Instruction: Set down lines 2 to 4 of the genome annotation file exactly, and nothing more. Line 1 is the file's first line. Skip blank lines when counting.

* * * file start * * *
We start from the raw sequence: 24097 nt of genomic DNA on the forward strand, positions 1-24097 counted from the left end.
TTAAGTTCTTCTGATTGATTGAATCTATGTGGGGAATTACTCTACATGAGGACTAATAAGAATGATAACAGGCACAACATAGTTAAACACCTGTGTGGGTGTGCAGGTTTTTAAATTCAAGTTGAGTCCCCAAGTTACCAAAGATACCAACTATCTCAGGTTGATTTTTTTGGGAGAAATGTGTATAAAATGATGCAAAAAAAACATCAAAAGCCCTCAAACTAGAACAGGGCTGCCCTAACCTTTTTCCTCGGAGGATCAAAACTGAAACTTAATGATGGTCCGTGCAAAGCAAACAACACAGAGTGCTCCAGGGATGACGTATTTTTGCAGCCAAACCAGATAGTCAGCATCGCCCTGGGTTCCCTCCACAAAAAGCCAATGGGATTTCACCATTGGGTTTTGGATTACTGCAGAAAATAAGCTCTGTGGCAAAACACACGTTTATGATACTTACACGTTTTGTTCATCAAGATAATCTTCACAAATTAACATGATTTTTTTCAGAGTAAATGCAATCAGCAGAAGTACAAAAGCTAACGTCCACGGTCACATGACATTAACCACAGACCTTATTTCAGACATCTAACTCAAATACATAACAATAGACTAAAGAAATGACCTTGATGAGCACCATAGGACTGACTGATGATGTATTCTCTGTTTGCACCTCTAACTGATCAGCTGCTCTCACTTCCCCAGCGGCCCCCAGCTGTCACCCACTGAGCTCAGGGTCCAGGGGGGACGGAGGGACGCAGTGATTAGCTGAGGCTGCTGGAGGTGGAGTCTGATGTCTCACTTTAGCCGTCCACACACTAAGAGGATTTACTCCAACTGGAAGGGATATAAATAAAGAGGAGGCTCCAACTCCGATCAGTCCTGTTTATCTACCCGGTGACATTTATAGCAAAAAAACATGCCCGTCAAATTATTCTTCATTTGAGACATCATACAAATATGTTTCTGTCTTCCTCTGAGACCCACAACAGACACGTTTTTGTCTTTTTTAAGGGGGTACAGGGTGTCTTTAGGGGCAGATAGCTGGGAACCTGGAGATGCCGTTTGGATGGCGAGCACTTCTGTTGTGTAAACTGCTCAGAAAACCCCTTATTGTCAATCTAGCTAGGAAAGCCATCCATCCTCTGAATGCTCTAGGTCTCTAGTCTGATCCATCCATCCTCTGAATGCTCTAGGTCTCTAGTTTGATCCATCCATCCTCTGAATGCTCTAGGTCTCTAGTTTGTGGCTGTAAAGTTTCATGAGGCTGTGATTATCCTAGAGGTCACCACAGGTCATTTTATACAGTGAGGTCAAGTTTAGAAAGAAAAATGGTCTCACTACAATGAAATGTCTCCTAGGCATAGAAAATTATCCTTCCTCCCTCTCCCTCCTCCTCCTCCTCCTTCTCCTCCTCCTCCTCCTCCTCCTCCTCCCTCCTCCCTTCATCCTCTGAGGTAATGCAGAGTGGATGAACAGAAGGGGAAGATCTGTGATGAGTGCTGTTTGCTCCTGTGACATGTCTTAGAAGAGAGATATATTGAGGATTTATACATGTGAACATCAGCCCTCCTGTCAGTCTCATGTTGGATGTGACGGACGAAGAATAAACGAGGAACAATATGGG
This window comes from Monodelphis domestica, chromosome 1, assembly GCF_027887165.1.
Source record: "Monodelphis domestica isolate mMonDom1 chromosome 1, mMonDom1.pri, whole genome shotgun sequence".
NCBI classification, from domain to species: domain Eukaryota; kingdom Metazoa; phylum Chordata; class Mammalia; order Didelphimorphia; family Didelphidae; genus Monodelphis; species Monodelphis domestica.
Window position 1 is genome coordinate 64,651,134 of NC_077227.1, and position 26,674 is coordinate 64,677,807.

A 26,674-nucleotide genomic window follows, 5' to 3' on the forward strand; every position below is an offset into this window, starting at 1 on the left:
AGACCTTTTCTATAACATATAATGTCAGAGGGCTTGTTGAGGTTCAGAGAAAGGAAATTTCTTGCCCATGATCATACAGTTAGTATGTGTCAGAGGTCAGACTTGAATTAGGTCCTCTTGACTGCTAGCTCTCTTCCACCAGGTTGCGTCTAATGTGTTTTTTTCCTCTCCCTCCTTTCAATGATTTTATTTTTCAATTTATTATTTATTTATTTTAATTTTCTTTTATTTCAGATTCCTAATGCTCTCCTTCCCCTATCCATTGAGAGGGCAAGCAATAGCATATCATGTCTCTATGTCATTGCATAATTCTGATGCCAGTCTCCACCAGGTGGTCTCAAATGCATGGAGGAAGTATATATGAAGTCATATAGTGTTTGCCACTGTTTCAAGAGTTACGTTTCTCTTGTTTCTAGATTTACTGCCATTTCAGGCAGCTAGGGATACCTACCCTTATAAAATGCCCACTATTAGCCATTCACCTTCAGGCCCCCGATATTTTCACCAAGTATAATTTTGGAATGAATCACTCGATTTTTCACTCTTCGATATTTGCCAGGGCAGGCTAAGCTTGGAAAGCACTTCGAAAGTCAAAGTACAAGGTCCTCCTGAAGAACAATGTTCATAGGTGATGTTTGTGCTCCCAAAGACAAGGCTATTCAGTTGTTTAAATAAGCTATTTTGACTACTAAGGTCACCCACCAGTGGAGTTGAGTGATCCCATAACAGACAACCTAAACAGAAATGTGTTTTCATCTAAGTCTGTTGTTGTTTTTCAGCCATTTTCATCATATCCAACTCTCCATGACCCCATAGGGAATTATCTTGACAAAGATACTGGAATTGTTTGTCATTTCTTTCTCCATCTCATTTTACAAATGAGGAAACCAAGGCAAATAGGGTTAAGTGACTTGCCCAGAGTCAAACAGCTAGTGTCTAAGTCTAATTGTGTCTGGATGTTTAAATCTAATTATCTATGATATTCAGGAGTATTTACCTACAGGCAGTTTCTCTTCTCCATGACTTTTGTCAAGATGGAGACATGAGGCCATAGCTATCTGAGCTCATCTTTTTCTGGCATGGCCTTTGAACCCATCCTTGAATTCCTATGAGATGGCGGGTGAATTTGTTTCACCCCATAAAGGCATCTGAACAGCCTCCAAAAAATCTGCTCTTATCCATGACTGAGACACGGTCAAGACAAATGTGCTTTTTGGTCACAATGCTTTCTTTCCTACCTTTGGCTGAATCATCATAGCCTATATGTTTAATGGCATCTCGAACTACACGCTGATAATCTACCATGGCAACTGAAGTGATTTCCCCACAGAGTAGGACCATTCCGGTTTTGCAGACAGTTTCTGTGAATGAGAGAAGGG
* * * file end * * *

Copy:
TTAAGTTCTTCTGATTGATTGAATCTATGTGGGGAATTACTCTACATGAGGACTAATAAGAATGATAACAGGCACAACATAGTTAAACACCTGTGTGGGTGTGCAGGTTTTTAAATTCAAGTTGAGTCCCCAAGTTACCAAAGATACCAACTATCTCAGGTTGATTTTTTTGGGAGAAATGTGTATAAAATGATGCAAAAAAAACATCAAAAGCCCTCAAACTAGAACAGGGCTGCCCTAACCTTTTTCCTCGGAGGATCAAAACTGAAACTTAATGATGGTCCGTGCAAAGCAAACAACACAGAGTGCTCCAGGGATGACGTATTTTTGCAGCCAAACCAGATAGTCAGCATCGCCCTGGGTTCCCTCCACAAAAAGCCAATGGGATTTCACCATTGGGTTTTGGATTACTGCAGAAAATAAGCTCTGTGGCAAAACACACGTTTATGATACTTACACGTTTTGTTCATCAAGATAATCTTCACAAATTAACATGATTTTTTTCAGAGTAAATGCAATCAGCAGAAGTACAAAAGCTAACGTCCACGGTCACATGACATTAACCACAGACCTTATTTCAGACATCTAACTCAAATACATAACAATAGACTAAAGAAATGACCTTGATGAGCACCATAGGACTGACTGATGATGTATTCTCTGTTTGCACCTCTAACTGATCAGCTGCTCTCACTTCCCCAGCGGCCCCCAGCTGTCACCCACTGAGCTCAGGGTCCAGGGGGGACGGAGGGACGCAGTGATTAGCTGAGGCTGCTGGAGGTGGAGTCTGATGTCTCACTTTAGCCGTCCACACACTAAGAGGATTTACTCCAACTGGAAGGGATATAAATAAAGAGGAGGCTCCAACTCCGATCAGTCCTGTTTATCTACCCGGTGACATTTATAGCAAAAAAACATGCCCGTCAAATTATTCTTCATTTGAGACATCATACAAATATGTTTCTGTCTTCCTCTGAGACCCACAACAGACACGTTTTTGTCTTTTTTAAGGGGGTACAGGGTGTCTTTAGGGGCAGATAGCTGGGAACCTGGAGATGCCGTTTGGATGGCGAGCACTTCTGTTGTGTAAACTGCTCAGAAAACCCCTTATTGTCAATCTAGCTAGGAAAGCCATCCATCCTCTGAATGCTCTAGGTCTCTAGTCTGATCCATCCATCCTCTGAATGCTCTAGGTCTCTAGTTTGATCCATCCATCCTCTGAATGCTCTAGGTCTCTAGTTTGTGGCTGTAAAGTTTCATGAGGCTGTGATTATCCTAGAGGTCACCACAGGTCATTTTATACAGTGAGGTCAAGTTTAGAAAGAAAAATGGTCTCACTACAATGAAATGTCTCCTAGGCATAGAAAATTATCCTTCCTCCCTCTCCCTCCTCCTCCTCCTCCTTCTCCTCCTCCTCCTCCTCCTCCTCCTCCCTCCTCCCTTCATCCTCTGAGGTAATGCAGAGTGGATGAACAGAAGGGGAAGATCTGTGATGAGTGCTGTTTGCTCCTGTGACATGTCTTAGAAGAGAGATATATTGAGGATTTATACATGTGAACATCAGCCCTCCTGTCAGTCTCATGTTGGATGTGACGGACGAAGAATAAACGAGGAACAATATGGG
This window comes from Monodelphis domestica, chromosome 1, assembly GCF_027887165.1.
Source record: "Monodelphis domestica isolate mMonDom1 chromosome 1, mMonDom1.pri, whole genome shotgun sequence".